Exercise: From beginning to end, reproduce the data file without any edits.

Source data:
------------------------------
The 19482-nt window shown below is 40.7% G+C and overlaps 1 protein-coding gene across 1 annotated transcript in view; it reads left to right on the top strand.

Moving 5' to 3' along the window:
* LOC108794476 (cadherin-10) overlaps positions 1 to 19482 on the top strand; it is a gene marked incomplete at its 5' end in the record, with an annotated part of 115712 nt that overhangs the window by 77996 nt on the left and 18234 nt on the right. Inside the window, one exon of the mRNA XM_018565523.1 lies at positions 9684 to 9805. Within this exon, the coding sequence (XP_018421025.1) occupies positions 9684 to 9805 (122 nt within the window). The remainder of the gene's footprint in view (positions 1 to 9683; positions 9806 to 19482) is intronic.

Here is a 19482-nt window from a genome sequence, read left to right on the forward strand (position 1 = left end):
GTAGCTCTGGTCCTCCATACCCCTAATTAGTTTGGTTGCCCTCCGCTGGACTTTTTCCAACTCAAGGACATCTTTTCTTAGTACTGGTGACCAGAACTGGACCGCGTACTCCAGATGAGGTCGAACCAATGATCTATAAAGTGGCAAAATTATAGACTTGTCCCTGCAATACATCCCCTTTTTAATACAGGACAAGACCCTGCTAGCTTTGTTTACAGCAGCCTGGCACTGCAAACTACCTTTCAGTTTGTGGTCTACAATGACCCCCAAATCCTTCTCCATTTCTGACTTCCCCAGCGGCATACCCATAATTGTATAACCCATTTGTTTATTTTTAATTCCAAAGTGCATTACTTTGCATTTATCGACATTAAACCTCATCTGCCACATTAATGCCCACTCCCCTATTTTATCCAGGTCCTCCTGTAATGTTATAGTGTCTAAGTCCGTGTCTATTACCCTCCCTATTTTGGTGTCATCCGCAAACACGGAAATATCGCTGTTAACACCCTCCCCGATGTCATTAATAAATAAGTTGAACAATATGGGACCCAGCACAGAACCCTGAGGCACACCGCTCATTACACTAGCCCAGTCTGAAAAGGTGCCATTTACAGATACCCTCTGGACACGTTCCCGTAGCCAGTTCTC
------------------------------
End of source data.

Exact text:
The 19482-nt window shown below is 40.7% G+C and overlaps 1 protein-coding gene across 1 annotated transcript in view; it reads left to right on the top strand.

Moving 5' to 3' along the window:
* LOC108794476 (cadherin-10) overlaps positions 1 to 19482 on the top strand; it is a gene marked incomplete at its 5' end in the record, with an annotated part of 115712 nt that overhangs the window by 77996 nt on the left and 18234 nt on the right. Inside the window, one exon of the mRNA XM_018565523.1 lies at positions 9684 to 9805. Within this exon, the coding sequence (XP_018421025.1) occupies positions 9684 to 9805 (122 nt within the window). The remainder of the gene's footprint in view (positions 1 to 9683; positions 9806 to 19482) is intronic.

Here is a 19482-nt window from a genome sequence, read left to right on the forward strand (position 1 = left end):
GTAGCTCTGGTCCTCCATACCCCTAATTAGTTTGGTTGCCCTCCGCTGGACTTTTTCCAACTCAAGGACATCTTTTCTTAGTACTGGTGACCAGAACTGGACCGCGTACTCCAGATGAGGTCGAACCAATGATCTATAAAGTGGCAAAATTATAGACTTGTCCCTGCAATACATCCCCTTTTTAATACAGGACAAGACCCTGCTAGCTTTGTTTACAGCAGCCTGGCACTGCAAACTACCTTTCAGTTTGTGGTCTACAATGACCCCCAAATCCTTCTCCATTTCTGACTTCCCCAGCGGCATACCCATAATTGTATAACCCATTTGTTTATTTTTAATTCCAAAGTGCATTACTTTGCATTTATCGACATTAAACCTCATCTGCCACATTAATGCCCACTCCCCTATTTTATCCAGGTCCTCCTGTAATGTTATAGTGTCTAAGTCCGTGTCTATTACCCTCCCTATTTTGGTGTCATCCGCAAACACGGAAATATCGCTGTTAACACCCTCCCCGATGTCATTAATAAATAAGTTGAACAATATGGGACCCAGCACAGAACCCTGAGGCACACCGCTCATTACACTAGCCCAGTCTGAAAAGGTGCCATTTACAGATACCCTCTGGACACGTTCCCGTAGCCAGTTCTC